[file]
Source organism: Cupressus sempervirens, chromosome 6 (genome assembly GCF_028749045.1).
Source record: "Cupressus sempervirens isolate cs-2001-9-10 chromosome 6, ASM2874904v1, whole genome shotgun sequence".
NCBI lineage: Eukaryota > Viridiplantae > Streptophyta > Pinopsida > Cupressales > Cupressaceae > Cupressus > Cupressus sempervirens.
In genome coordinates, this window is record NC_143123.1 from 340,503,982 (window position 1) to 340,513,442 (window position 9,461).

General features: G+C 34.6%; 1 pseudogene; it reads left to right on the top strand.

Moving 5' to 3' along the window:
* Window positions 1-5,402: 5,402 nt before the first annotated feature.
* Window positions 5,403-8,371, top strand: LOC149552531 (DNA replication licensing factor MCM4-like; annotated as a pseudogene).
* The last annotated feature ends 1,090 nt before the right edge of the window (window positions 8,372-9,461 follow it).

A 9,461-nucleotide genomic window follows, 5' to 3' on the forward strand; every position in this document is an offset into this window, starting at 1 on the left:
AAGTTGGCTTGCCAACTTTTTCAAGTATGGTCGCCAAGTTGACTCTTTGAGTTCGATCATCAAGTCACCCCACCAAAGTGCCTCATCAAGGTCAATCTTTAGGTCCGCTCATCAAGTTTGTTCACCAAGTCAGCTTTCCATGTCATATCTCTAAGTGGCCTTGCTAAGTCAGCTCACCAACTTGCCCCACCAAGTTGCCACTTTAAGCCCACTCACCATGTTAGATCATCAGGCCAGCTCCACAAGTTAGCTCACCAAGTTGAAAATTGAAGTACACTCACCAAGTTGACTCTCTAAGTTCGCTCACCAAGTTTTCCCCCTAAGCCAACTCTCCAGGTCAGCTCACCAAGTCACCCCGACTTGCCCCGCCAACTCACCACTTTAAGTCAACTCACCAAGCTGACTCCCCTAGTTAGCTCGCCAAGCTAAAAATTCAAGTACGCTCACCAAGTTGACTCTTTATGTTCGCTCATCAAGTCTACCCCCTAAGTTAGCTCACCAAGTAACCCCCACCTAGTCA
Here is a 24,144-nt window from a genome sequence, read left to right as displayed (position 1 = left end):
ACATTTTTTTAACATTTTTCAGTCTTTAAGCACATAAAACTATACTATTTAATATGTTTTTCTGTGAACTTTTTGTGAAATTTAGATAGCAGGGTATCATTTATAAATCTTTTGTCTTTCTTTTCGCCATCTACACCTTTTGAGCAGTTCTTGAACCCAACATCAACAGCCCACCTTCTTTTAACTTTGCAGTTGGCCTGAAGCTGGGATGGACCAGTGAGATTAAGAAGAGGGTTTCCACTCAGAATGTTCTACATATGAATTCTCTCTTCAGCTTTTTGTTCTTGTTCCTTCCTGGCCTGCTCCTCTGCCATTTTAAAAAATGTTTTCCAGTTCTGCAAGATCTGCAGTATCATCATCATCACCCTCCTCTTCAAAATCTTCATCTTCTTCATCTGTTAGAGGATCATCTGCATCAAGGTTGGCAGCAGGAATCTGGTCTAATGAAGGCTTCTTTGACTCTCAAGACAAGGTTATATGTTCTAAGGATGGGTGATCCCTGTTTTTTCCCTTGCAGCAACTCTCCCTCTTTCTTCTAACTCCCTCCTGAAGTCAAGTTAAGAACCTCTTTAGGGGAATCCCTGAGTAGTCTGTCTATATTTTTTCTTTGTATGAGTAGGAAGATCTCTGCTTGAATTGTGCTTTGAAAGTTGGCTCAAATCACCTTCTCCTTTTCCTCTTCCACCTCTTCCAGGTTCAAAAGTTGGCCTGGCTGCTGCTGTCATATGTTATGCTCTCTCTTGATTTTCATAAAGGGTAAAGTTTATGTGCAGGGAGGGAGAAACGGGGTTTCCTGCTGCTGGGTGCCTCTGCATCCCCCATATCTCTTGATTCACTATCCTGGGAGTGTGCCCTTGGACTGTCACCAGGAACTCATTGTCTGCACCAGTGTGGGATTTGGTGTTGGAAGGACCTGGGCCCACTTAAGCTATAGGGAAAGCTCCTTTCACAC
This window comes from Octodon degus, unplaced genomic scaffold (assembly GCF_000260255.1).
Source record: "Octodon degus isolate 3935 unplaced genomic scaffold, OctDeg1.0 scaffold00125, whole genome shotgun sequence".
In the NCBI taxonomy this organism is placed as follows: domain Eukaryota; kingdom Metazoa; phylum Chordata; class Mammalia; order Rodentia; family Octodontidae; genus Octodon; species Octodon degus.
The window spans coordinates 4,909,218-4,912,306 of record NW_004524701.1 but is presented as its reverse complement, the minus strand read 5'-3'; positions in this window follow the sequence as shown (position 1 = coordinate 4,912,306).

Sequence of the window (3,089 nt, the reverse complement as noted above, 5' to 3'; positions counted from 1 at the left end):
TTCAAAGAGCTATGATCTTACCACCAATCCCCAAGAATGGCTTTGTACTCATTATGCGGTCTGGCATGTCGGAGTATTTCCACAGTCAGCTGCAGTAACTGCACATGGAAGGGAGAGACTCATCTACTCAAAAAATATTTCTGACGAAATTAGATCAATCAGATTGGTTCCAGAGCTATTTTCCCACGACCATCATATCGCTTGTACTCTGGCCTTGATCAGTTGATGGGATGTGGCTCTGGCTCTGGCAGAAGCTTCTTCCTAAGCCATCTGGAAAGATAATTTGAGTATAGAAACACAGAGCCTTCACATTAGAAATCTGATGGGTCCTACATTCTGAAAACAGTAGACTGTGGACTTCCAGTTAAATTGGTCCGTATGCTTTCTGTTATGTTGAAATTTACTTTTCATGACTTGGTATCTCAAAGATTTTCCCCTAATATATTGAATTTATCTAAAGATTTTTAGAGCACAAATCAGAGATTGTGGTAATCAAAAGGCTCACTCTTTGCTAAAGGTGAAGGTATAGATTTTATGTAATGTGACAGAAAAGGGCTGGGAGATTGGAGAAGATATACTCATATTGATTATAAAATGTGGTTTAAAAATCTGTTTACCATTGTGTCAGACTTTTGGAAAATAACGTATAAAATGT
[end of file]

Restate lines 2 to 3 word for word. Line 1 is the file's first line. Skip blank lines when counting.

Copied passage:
Source record: "Cupressus sempervirens isolate cs-2001-9-10 chromosome 6, ASM2874904v1, whole genome shotgun sequence".
NCBI lineage: Eukaryota > Viridiplantae > Streptophyta > Pinopsida > Cupressales > Cupressaceae > Cupressus > Cupressus sempervirens.